How can the wave speed be entered for pipes?
What does the follow user notification mean? "Wave Speed must be greater than zero."
For HAMMER to complete the transient calculations, the wave speed of the pipe must be entered. This is also known as the celerity and determines how fast a pressure wave travels in a pipe during transient conditions. There are several options for setting pipe wave speed as outlined below.
If you double click on the pipe to view the Properties, you will see an item for Wave Speed. If you know the wave speed of the pipe, you can enter it in this space. You can also use the Pipe Flextable to enter or global edit the wave speed property.
Alternatively, you can leave the wave speed as zero in the pipe properties and use the "Pressure Wave Speed" transient calculation option to globally apply a wave speed to all pipes with a zero wave speed. This is found under Analysis > Calculation Options > Transient Calculation Options.
If you need to compute the wave speed using a certain formula or method, or if you already have the wave speeds in an external source (for example an Excel spreadsheet), you can use the ModelBuilder tool to import them. The external source will need to have a column with the label or ID of the pipe, which you would use as the Key Field in ModelBuilder.
HAMMER also includes a wave speed calculator that will derive the wave speed for each pipe in the model (since different materials will have different wave speeds.)To use the wave speed calculator, go to Tools > Wave Speed Calculator. While you can enter the known values for the different parameters, you can also simply select the liquid type and material from the engineering library. Click the ellipsis ("...") button beside Bulk Modulus of Elasticity and select the liquid. The Bulk Modulus and Specific Gravity will be filled in. Then, click the ellipsis next to Young's Modulus and select the material being used in the model. Once this is done, Young's Modulus and Poisson's Ratio will be filled in. Now enter the wall thickness and choose the pipeline support. Once completed, choose Okay.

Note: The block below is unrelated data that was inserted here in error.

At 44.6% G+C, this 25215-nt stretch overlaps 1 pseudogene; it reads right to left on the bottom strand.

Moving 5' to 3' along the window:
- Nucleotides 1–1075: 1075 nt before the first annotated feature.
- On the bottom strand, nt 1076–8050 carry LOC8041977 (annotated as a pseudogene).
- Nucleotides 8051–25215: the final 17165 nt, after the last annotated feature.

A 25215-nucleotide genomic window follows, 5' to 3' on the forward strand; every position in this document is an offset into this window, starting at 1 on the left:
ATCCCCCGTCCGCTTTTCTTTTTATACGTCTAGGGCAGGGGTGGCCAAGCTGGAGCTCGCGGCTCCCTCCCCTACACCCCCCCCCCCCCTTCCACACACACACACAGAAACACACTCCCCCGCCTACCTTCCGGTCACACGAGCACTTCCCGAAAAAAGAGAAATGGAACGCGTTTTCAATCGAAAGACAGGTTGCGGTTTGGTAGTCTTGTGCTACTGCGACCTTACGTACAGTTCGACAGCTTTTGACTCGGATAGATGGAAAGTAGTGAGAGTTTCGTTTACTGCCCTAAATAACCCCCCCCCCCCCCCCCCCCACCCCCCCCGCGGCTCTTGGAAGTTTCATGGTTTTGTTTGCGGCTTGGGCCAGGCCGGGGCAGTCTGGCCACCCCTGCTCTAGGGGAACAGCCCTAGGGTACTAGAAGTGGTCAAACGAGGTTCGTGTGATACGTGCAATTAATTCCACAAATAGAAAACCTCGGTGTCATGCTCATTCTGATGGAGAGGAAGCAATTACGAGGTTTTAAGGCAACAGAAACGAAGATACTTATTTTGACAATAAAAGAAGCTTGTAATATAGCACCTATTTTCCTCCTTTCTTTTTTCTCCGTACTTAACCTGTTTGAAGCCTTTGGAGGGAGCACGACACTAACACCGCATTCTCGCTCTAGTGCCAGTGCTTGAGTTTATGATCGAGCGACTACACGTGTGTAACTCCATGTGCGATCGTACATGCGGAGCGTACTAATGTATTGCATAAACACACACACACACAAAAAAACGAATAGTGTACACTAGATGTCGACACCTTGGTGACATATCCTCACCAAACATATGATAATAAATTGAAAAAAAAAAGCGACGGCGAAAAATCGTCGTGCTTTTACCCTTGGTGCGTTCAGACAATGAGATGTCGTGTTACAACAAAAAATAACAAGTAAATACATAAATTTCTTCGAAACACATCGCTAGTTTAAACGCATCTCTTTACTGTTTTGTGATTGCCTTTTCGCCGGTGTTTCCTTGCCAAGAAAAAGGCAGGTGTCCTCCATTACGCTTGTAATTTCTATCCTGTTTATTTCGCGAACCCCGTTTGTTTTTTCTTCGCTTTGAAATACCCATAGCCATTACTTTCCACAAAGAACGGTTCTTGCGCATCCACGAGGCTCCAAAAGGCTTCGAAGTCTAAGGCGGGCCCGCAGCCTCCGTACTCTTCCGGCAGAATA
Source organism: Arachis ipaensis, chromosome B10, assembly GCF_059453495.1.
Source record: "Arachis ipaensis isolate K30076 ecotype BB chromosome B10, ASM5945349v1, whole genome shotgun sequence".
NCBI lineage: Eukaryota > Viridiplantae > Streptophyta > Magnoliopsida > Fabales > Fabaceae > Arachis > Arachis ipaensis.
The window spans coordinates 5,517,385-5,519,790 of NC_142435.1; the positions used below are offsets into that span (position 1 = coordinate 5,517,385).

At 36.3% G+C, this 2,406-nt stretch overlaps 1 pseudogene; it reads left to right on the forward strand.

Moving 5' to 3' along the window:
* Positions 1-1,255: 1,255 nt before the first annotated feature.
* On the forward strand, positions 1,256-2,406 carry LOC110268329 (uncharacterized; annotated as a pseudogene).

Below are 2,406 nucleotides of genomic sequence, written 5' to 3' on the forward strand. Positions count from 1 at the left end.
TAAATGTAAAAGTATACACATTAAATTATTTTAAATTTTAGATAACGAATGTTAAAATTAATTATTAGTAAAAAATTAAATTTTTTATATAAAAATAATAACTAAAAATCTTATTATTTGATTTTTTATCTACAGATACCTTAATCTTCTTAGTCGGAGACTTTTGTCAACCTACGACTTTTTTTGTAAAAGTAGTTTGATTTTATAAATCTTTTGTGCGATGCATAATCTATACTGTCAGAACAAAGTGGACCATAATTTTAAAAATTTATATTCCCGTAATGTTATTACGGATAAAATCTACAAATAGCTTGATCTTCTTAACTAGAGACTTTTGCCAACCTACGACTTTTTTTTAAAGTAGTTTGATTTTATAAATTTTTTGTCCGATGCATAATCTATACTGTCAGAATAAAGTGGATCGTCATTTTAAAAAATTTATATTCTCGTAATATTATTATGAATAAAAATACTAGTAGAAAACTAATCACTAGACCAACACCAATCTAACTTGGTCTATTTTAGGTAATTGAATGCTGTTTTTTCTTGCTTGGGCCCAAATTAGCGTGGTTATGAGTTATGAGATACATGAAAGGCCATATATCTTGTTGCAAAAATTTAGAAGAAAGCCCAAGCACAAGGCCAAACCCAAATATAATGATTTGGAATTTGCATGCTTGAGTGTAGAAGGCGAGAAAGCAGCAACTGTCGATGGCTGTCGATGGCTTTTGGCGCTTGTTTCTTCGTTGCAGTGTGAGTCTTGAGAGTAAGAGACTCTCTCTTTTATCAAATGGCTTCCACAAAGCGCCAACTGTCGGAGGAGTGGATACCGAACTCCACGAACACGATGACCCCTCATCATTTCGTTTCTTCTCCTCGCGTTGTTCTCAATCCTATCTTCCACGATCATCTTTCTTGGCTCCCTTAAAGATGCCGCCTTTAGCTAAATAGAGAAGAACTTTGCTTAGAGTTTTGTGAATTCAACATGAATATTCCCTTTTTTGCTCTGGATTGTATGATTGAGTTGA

Note that this method uses an equation that is generally considered valid for thin-walled pipelines where the diameter divided by the wall thickness is greater than 40. If you are working with a pipe that may not be appropriate for this equation, use one of the other methods above to enter your wave speed. See more here: Equation used in Wave Speed Calculator tool
Note also that when selecting from the material library, not all of the materials included in the default library have their Young's Modulus and Poisson's ratio populated, so you will need to use your judgement to decide what to enter. Consider a sensitivity analysis if unsure: try a range of values and compare transient results to see if it is sensitive. For concrete pipes the strength will depend on the mixture of cement, aggregate, water and other things in the mix and varies over time.
The computed Wave Speeds will be applied to pipes, per the option you select under "Features". You will see the updated wave speed in the pipe properties.Note that if you have more than one type of material, you can apply the wave speed calculated to a given selection set composed of pipes of the same material. This selection set will need to be created ahead of time.
Equation used in Wave Speed Calculator tool
Understanding length/wave speed adjustments and their impact on results